Why Did My Car Battery Die?
The battery plays an essential role in the function of modern-day cars. It's responsible for providing the power needed for your car's electrical systems to function. Without a functional battery, your car's engine, lights, air conditioning, stereo and other electrical systems won't turn on. A typical car battery, however, only lasts about five to six years, after which it must be replaced. So, what causes car batteries to fail in such a short period of time?
Heat can shorten the lifespan of your battery, causing it to fail prematurely. A study conducted by BCI found that the average lifespan of car batteries in extremely hot climates was just 30 months -- significantly shorter than the five- to six-year average for all batteries. Unfortunately, there's not much you can do to protect your car battery from heat. If you live in a hot climate, it will naturally be exposed to heat, thus shortening its lifespan.
Another common reason why car batteries fail is corroded connectors. The connectors must make direct contact with the battery posts. Otherwise, electricity won't be able to flow from the battery to your car's electrical systems. If you didn't tighten the connectors all the way, there might be enough "wiggle room" for a connection failure to occur. However, this may also occur when the connectors have developed rust. As rust forms over the connectors, it prevents electricity from flowing to your car's electrical systems.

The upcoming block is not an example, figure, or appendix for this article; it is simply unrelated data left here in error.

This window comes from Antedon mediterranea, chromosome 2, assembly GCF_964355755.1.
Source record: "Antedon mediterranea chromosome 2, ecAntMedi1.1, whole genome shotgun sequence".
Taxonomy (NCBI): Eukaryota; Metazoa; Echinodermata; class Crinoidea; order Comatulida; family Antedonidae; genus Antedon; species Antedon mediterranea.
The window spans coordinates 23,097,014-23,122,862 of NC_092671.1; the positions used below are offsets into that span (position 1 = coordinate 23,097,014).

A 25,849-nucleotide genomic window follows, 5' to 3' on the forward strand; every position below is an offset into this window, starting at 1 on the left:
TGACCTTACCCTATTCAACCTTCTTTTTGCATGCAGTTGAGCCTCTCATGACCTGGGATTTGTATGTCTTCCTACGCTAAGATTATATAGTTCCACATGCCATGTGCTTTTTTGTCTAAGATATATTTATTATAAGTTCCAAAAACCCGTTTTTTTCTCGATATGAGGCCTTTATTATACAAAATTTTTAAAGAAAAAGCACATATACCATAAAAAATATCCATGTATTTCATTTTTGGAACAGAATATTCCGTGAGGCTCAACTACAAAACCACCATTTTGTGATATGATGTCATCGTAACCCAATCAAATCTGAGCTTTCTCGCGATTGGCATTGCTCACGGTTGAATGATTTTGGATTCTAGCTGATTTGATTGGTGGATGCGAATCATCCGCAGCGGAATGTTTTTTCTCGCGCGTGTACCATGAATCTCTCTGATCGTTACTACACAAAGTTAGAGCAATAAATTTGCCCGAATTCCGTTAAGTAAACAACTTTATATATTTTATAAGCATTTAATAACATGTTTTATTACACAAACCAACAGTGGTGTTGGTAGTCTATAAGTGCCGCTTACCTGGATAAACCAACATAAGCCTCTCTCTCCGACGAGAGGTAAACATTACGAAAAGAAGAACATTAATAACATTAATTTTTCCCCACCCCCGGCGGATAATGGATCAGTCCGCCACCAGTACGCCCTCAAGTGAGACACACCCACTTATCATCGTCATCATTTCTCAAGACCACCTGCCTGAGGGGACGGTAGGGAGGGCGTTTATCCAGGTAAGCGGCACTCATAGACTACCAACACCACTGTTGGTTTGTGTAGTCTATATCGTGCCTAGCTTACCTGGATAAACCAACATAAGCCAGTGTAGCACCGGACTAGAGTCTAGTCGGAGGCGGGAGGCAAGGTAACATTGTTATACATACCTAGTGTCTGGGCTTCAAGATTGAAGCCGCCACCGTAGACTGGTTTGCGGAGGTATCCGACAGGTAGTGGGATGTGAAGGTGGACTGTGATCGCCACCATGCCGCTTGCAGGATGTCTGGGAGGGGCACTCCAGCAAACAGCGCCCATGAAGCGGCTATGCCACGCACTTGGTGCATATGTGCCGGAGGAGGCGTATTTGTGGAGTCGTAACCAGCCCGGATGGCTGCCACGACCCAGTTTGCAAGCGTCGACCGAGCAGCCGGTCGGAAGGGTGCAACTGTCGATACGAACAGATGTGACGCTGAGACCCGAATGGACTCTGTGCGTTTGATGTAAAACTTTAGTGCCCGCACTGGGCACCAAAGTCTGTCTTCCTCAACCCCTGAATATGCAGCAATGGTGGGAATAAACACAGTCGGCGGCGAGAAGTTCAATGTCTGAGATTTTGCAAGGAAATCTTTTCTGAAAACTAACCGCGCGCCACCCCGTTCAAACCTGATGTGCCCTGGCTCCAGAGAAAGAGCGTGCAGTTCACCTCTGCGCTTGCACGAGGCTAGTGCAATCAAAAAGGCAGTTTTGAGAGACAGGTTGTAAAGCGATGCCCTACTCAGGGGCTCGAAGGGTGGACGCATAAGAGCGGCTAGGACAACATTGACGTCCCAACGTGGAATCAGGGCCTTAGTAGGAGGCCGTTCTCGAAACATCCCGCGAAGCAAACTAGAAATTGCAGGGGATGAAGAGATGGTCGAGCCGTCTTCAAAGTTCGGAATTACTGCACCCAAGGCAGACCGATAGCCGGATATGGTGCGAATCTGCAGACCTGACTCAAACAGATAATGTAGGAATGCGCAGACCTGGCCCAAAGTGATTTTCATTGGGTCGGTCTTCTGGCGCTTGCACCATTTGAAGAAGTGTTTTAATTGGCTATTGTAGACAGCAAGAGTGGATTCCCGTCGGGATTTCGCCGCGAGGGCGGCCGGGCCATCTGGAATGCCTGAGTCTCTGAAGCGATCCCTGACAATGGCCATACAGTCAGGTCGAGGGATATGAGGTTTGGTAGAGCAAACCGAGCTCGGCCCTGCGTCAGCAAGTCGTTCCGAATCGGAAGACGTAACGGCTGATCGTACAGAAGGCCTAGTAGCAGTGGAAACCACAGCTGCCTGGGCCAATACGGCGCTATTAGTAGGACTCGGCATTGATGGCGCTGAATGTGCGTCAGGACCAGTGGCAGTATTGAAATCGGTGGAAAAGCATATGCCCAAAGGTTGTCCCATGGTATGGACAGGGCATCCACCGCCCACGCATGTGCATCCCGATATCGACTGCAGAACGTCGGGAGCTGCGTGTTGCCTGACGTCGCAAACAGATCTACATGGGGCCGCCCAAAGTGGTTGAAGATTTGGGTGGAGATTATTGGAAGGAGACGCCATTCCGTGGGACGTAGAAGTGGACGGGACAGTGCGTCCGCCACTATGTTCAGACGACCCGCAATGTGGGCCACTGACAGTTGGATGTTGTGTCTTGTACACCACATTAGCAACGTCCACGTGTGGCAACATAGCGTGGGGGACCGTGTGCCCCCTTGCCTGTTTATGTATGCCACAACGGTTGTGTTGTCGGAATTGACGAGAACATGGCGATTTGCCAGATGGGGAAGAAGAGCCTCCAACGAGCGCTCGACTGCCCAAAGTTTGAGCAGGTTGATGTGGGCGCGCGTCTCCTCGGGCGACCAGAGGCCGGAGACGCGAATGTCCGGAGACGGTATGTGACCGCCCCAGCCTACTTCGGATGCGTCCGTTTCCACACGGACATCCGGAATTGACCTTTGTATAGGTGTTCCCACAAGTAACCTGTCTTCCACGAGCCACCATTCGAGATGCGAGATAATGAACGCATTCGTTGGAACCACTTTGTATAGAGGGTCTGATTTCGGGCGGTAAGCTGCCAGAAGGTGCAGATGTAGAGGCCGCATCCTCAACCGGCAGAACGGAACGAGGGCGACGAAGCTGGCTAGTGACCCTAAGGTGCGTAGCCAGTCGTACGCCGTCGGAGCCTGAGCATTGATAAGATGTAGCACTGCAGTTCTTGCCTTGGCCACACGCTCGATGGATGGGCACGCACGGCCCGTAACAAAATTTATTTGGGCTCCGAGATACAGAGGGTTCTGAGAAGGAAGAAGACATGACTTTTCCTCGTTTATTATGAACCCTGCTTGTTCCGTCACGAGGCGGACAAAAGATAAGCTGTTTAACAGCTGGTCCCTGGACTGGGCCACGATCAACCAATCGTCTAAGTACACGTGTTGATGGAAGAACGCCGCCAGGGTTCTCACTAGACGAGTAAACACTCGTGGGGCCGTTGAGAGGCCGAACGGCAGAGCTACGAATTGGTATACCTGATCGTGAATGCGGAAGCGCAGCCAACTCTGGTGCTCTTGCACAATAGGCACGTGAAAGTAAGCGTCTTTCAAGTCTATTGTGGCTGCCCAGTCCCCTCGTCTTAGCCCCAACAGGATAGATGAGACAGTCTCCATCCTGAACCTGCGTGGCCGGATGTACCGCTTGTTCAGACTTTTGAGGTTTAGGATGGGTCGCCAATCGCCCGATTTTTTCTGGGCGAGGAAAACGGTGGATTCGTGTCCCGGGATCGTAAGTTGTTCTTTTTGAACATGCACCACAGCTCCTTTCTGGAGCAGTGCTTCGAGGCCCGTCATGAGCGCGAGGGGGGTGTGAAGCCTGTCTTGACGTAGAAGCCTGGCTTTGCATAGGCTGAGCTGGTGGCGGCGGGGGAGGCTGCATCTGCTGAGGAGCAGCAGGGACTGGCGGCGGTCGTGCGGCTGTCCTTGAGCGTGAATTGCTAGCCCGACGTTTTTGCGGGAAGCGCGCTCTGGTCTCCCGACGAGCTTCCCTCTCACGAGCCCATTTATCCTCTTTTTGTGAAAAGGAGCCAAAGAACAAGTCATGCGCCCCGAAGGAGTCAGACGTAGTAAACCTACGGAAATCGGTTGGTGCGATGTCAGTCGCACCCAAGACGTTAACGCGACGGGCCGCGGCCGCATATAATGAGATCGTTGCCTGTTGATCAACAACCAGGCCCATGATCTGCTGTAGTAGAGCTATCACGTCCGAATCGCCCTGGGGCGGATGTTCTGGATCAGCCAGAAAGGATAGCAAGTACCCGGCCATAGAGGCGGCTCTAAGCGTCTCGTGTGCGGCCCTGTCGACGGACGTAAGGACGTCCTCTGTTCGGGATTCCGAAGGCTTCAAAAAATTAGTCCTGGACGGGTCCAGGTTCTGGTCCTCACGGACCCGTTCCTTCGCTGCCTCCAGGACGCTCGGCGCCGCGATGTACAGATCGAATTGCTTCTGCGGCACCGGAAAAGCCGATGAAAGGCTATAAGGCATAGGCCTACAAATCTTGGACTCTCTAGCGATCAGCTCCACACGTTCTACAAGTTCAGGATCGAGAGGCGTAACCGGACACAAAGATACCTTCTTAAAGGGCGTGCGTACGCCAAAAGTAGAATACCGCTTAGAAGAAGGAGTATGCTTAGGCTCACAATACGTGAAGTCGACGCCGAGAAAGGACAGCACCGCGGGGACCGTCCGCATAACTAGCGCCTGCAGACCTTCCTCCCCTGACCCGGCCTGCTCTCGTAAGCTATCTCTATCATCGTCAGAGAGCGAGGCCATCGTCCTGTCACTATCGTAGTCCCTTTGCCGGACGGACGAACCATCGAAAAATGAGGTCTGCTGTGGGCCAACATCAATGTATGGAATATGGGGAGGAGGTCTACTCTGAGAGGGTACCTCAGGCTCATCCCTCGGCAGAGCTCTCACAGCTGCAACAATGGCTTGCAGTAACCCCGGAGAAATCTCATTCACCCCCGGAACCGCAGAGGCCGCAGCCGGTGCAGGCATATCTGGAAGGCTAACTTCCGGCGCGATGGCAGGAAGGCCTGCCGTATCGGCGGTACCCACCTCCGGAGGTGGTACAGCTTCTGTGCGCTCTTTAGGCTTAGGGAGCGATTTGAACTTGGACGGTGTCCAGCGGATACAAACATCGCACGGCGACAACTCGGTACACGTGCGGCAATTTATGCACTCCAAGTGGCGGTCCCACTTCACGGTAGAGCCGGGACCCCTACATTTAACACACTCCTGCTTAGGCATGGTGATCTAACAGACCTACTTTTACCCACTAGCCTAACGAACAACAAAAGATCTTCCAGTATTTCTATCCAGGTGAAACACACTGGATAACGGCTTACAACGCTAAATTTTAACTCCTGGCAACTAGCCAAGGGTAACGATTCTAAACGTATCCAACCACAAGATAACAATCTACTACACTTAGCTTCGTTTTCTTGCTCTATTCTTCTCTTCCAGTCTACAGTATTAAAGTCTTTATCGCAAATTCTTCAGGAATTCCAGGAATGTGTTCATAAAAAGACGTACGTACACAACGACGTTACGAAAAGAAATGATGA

When the alternator fails, it can affect the performance of your battery, shortening its lifespan and even preventing it from holding a charge. This is because the alternator works in conjunction with your car battery. When your car is running, the alternator will recharge the battery so that it doesn't die. But if the alternator fails, the battery will lose its charge. Therefore, you should test both your battery and alternator if you are experiencing electrical problems with your car.
A lesser-known cause of battery failure is parasitic drain. This phenomenon occurs when one or more electrical systems or devices constantly pulls power from the battery, even when the car's ignition is turned completely off. Examples of parasitic drain may include leaving the overhead light on, leaving a device plugged into your car's charging port, or failure to use a remote wire when connecting a stereo amplifier to the battery.